A short trip down the road is Montrose, which has seen great success under the tenure of Martin and Olivier Bouygues and stewardship of Jean-Bernard Delmas, whose previous appointment was winemaker for Haut Brion. It turns out that ’11 will be Delmas’ last vintage, having taken the decision to retire. His 5 previous vintages have all been well-received and generally stood above the overall standard for their relative vintages. On show were Tronquoy Lalande and second wine Tronquoy de Sainte Anne, Dame de Montrose and Montrose. Both Tronquoy and the Sainte Anne failed to make an impression, with the Grand Vin quite harsh and astringent with chewy tannins and a medium finish. The Saint Anne was more open and approachable, with sweeter fruit showing on the nose and palate. Dame de Montrose revealed a subtle smokiness on the nose, overriding subtle blackcurrant and dark fruit notes. The appearance and nose are deceiving, as the palate comprises sweet fruit, cherry can soft tannin leading to a medium finish. A style that again divided the team. Montrose ’11 is a deep ruby, dark to the rim. The nose started closed, but opened up slightly after a little more time in glass to show a lot of spice, less smokey than the Dame, with cinnamon and a touch of graphite. Noticeably better delineation than the Dame, with blackcurrant and forest fruits integrated with some strong tannin that coats the mouth and remains for some time, long finish.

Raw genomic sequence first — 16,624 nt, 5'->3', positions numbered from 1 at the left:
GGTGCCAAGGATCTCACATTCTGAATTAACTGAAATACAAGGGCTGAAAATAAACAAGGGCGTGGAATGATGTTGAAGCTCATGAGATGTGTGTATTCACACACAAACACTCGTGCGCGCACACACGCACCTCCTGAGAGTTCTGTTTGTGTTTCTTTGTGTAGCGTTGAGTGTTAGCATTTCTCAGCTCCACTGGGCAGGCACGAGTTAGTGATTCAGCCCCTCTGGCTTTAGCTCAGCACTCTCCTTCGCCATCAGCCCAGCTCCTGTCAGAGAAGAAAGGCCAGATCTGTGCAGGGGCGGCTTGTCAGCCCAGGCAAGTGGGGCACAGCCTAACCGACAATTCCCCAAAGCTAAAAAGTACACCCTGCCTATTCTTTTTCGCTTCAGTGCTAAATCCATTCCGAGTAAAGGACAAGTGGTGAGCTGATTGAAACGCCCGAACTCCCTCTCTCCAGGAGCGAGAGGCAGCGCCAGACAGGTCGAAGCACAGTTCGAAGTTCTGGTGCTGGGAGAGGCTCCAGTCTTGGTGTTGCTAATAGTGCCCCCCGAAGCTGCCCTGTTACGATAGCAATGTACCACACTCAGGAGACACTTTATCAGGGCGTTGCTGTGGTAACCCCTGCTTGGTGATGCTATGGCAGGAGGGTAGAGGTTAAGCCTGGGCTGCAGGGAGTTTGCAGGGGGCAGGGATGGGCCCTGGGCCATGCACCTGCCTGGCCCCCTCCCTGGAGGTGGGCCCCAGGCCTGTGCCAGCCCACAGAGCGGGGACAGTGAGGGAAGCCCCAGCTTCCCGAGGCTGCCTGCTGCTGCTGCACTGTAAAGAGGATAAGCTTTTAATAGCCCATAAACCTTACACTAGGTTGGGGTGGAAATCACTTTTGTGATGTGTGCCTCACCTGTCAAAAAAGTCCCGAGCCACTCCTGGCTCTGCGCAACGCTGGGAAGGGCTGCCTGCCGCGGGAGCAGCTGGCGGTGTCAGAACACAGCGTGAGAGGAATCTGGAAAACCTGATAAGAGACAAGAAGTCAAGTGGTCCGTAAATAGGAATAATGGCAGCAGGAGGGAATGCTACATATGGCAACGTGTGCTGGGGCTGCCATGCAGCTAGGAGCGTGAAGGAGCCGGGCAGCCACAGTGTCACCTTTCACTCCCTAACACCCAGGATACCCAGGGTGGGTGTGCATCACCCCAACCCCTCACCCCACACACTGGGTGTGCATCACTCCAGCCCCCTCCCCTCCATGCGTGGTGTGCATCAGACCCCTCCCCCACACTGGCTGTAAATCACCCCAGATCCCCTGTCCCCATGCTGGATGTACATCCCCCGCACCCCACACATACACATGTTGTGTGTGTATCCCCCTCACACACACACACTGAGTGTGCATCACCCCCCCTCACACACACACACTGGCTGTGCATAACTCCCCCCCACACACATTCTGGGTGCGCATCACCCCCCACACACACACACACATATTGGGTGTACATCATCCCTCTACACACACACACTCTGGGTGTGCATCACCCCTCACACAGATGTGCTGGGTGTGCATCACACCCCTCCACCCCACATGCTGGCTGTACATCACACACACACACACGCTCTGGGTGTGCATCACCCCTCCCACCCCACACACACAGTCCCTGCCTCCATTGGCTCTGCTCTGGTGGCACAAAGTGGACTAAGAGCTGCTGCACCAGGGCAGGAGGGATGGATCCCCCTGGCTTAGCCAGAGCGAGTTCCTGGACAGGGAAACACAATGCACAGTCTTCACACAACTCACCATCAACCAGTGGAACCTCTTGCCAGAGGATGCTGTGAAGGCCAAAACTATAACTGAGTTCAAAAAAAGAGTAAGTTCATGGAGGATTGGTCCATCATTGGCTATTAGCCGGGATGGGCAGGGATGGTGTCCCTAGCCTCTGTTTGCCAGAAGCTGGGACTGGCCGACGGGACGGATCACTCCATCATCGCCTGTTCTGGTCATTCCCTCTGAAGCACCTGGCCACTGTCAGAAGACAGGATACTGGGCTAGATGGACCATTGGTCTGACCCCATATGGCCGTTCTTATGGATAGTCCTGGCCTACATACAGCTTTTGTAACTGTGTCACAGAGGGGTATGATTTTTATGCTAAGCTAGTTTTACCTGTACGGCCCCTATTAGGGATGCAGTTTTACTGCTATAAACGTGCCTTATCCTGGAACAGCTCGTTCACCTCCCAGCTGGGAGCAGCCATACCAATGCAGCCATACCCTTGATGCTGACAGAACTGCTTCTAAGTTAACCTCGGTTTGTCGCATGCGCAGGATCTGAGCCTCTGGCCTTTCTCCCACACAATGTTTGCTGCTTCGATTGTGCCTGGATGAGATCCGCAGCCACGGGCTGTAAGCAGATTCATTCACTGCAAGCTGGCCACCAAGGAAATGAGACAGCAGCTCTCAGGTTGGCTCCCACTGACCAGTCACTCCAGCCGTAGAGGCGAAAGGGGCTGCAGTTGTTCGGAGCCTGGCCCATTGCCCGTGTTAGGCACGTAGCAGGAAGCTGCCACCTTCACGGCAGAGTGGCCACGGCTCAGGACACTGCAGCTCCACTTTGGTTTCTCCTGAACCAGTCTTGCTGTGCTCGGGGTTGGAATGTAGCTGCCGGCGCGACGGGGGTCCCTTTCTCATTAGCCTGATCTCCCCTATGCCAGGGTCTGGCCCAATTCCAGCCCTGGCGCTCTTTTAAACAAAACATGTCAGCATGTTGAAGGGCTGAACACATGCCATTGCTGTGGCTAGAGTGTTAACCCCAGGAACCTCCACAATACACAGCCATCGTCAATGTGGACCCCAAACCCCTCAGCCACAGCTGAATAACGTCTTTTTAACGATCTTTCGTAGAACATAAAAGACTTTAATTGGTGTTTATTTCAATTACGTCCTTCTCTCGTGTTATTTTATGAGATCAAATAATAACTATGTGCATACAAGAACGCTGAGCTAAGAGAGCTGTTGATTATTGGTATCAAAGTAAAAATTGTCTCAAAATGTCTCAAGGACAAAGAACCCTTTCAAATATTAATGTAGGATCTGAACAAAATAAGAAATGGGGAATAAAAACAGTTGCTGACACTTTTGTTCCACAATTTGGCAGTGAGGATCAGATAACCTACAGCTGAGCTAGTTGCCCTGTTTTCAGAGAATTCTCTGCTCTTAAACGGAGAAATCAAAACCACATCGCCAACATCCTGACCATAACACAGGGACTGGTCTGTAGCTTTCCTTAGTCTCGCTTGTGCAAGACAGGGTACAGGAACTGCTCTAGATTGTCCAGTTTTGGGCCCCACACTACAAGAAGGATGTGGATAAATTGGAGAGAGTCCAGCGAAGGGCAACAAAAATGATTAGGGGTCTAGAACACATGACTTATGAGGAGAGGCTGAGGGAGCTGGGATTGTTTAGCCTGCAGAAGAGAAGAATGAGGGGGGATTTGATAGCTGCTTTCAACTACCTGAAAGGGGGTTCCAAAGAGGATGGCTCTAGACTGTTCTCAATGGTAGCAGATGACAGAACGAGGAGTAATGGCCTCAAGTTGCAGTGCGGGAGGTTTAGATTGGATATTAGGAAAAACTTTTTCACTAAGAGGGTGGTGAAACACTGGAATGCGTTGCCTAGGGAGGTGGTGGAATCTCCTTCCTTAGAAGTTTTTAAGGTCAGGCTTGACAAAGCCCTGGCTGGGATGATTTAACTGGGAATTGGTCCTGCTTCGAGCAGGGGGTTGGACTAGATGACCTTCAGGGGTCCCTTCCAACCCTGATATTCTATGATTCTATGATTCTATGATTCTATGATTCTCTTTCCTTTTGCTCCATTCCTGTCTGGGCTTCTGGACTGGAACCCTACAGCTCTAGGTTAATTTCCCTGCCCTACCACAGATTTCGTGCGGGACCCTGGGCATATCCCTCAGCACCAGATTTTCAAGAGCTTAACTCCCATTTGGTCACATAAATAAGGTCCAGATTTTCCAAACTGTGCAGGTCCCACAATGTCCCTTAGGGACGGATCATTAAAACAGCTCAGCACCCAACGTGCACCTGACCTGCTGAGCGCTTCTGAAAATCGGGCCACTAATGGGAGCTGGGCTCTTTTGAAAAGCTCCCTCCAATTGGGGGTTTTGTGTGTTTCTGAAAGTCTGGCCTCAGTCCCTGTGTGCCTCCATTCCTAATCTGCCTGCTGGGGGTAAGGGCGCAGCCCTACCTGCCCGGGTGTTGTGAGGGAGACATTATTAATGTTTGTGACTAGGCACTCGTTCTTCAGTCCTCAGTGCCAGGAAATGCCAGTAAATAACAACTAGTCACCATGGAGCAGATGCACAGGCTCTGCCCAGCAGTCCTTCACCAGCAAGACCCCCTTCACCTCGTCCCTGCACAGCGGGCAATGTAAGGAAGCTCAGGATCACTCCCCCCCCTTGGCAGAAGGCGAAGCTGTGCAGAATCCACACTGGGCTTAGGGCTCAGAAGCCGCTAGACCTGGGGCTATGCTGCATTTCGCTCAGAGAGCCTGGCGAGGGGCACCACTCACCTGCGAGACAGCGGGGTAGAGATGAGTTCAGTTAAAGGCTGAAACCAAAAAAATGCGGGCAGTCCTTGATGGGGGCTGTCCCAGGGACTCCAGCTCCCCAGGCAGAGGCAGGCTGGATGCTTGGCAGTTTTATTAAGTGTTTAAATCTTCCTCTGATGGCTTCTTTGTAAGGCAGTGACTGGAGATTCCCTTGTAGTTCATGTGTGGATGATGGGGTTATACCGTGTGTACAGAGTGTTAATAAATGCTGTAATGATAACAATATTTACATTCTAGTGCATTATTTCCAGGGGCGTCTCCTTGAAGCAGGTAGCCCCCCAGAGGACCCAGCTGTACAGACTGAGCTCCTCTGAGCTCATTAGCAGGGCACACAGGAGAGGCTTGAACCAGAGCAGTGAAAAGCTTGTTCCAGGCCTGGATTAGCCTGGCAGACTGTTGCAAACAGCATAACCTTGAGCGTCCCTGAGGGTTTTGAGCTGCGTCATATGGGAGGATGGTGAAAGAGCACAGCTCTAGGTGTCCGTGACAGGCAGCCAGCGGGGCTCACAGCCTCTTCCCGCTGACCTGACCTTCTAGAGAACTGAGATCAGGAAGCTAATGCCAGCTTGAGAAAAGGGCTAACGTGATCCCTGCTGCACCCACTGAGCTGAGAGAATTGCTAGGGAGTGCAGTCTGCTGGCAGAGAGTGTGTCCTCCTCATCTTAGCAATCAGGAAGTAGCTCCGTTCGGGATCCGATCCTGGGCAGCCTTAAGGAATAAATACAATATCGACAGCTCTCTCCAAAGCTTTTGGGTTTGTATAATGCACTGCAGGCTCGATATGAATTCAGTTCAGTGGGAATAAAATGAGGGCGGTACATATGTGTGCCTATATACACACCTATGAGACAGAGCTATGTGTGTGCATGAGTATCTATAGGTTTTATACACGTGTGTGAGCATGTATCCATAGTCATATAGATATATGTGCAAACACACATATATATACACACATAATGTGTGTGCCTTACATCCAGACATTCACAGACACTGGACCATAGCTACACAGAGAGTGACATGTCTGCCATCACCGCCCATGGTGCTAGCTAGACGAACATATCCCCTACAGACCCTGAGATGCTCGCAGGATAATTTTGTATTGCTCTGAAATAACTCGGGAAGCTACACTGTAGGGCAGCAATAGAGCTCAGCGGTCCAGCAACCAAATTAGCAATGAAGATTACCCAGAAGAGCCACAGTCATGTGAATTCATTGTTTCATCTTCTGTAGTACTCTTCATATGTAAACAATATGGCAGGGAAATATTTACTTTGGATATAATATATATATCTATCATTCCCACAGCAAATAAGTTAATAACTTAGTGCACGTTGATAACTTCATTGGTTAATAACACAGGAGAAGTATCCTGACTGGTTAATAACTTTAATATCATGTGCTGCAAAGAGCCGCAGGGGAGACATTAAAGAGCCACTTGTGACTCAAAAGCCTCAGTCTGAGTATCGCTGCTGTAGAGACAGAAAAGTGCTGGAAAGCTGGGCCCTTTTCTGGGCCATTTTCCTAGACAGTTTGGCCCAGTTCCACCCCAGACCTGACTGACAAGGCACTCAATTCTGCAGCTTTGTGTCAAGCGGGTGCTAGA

Truth be told, we were slightly disappointed with the Montrose overall. There’s some promise there and it will no doubt benefit hugely from its elevage in barrel, but there doesn’t quite seem to be the structure there that we’ve seen in recent years. A shame in this difficult swansong vintage for Delmas, who is to be replaced by Herve Berland, formerly general manager of Mouton Rothschild – it would seem the Bouygues brothers have a penchant for First Growth experience.



Pomerol: Clinet, Eglise Clinet & l’evangile:

To finish our week of tasting, we headed back to the right bank. In general, the wines of Pomerol and Saint Emilion had been received well with the best wines being singled out for praise in this vintage. Our first exposure to the right bank on Monday showcased this with Cheval Blanc impressing all of our team.

First up, we headed to Chateau Clinet, recent recipient of 100 pts from Parker for their 2009 vintage. A wine which clearly prides itself on its branding and style we warmly greeted by our host Monique Montepini who offered a vertical tasting of Client: ‘06, ‘07, ‘08, ‘09 and ‘11. This certainly helped us understand the quality of the 2011 vintage in comparison and at the same time allowed us taste the gorgeous 2009 (again)! We also had the opportunity to taste Ronan, an estate wine which is named after Clinet’s owner Ronan Laborde, which like so many Bordeaux estates provides consumers a ‘lower’ cost option. We found it very agreeable and in keeping with the overall style of Clinet. The second wine La Fleur de Clinet, only produced when annual production allows, was forward and expressive. The 2011 Grand Vin for me continued what has been a very progressive last few vintages under the stewardship of Ronan Laborde. Not as fruit heavy, sexy or opulent as the 09. Nor was it classical, structured or elegant as the 2010. The 2011, however would be a wine to buy, drink and enjoy. It showcases the elements for which Clinet is known for whilst making the most of this vintage. It’s sexy, dense with velvety tannins.